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Why are we so afraid of period sex?
The producers of 50 Shades of Grey just pulled out one of the most important parts of the story without anyone’s consent.
At least some Fifty Shades of Grey fans were disappointed to learn this week that the film adaptation of the first book, opening next month, will not be featuring one of the most infamous sex scenes of all time. The tampon scene, as it’s known, marks an important point in the relationship between Christian Grey and Ana Steele—but it was apparently a little bit too much for an R rating. When faced with the need to tone down some of the sex, the producers didn’t even have to think about it; this scene was dumped in the toilet right from the start, and discussion about it has been clogging the Internet ever since.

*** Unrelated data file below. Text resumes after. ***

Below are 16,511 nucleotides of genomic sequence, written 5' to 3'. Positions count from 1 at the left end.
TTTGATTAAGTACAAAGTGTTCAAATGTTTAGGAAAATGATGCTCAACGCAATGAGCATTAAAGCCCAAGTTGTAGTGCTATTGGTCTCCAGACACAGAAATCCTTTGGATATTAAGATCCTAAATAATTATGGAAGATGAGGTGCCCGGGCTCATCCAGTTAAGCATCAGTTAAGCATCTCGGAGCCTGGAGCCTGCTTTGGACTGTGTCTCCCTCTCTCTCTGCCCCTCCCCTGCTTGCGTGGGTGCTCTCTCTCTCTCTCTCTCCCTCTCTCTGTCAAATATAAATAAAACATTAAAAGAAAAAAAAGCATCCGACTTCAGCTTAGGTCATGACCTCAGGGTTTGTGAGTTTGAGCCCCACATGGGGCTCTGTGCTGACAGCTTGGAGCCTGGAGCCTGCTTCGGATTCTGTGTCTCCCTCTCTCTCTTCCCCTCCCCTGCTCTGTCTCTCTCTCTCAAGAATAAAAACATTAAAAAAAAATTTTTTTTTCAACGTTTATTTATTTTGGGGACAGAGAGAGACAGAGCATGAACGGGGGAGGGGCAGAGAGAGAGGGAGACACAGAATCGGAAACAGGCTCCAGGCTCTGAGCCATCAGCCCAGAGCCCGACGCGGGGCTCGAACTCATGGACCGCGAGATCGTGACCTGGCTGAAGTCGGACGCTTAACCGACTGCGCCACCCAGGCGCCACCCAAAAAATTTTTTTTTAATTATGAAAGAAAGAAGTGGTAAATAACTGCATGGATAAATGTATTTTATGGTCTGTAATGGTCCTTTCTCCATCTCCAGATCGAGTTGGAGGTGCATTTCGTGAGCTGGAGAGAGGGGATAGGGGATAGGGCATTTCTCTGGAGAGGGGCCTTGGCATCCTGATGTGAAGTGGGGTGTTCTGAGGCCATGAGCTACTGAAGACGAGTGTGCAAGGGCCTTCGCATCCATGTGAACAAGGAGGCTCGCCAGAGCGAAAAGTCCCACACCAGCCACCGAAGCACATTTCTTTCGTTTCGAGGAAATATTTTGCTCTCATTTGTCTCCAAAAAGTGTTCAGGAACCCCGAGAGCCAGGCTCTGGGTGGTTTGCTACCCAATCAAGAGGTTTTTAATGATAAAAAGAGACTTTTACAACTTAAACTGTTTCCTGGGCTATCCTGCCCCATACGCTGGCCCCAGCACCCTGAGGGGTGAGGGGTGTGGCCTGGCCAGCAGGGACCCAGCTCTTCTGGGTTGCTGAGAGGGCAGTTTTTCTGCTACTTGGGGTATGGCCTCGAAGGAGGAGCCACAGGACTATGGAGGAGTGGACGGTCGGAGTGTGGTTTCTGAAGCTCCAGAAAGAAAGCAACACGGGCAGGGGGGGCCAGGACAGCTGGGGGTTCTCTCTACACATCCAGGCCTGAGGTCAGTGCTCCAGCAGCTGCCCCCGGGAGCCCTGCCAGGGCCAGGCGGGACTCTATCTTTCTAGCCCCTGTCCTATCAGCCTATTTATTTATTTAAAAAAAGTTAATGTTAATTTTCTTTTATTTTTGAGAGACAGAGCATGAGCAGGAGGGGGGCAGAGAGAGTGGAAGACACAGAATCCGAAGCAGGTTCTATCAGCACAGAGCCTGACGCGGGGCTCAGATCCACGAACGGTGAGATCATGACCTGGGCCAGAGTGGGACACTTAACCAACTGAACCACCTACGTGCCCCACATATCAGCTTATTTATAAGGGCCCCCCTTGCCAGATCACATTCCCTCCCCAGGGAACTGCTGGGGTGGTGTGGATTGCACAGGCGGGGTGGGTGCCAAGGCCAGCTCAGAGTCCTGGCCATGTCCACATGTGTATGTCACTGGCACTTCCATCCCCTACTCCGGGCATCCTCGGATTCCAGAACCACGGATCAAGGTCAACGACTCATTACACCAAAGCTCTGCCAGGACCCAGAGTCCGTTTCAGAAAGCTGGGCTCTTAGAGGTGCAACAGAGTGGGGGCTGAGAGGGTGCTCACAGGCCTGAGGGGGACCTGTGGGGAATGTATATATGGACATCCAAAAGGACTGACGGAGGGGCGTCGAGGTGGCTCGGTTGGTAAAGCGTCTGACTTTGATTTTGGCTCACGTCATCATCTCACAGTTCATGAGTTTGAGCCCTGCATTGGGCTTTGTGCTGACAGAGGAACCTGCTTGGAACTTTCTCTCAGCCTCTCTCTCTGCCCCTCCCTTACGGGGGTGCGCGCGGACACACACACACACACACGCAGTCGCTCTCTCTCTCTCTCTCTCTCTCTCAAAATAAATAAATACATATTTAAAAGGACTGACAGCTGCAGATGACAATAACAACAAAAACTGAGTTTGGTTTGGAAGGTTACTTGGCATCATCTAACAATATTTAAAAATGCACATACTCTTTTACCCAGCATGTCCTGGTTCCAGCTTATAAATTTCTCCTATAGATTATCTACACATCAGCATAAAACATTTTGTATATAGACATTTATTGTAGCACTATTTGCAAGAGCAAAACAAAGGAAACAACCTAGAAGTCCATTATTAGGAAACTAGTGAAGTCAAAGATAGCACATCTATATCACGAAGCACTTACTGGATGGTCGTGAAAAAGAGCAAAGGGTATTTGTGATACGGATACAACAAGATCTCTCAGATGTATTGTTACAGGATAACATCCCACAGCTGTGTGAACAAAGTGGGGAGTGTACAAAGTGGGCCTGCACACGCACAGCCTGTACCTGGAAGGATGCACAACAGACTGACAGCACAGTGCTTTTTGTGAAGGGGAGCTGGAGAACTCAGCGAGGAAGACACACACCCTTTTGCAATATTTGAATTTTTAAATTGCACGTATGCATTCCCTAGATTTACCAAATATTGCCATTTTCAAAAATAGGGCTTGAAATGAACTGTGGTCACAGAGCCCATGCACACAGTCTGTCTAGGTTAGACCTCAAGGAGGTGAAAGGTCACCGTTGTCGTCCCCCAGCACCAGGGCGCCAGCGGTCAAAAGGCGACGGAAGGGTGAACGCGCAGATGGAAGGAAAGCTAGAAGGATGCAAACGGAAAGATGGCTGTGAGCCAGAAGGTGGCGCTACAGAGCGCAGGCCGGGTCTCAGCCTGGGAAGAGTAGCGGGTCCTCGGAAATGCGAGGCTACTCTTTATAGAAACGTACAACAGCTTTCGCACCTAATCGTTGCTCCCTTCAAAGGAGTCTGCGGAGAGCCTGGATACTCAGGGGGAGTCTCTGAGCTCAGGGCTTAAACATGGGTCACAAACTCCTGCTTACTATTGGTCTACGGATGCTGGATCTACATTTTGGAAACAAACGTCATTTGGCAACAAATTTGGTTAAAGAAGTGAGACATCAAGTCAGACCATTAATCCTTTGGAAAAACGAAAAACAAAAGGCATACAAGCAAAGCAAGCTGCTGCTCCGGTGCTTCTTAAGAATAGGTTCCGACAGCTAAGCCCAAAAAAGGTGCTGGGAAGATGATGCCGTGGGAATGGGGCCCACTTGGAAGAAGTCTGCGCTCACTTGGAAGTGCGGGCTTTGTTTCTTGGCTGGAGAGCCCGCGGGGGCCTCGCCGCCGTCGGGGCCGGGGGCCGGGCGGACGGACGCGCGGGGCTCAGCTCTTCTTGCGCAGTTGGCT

The film presents a highly sanitized, stylized world, and it’s one where there’s no room for period sex.
A variation on the scene could have shown Ana enthusiastically consenting, perhaps even getting excited about the idea, drawn to it as a fetish she’s every bit as interested in exploring as being tied up or blindfolded. Or it could have shown the moment as utterly normative, demystifying period sex and turning it into an ordinary, unremarkable activity.
The moment in the book, and by extension the film, could have been utterly groundbreaking had it been handled well. Kadeen Griffiths at Bustle notes that “it punches any taboos about period sex in the face” but adds that “the poor girl was just trying to go take a shower and, like, what about boundaries?” Therein lies the problem with the scene. Instead of being an empowering moment about taking back female sexuality and openly admitting that some women do have sex while menstruating (and they enjoy it), the scene became yet another opportunity for Grey to exert his power.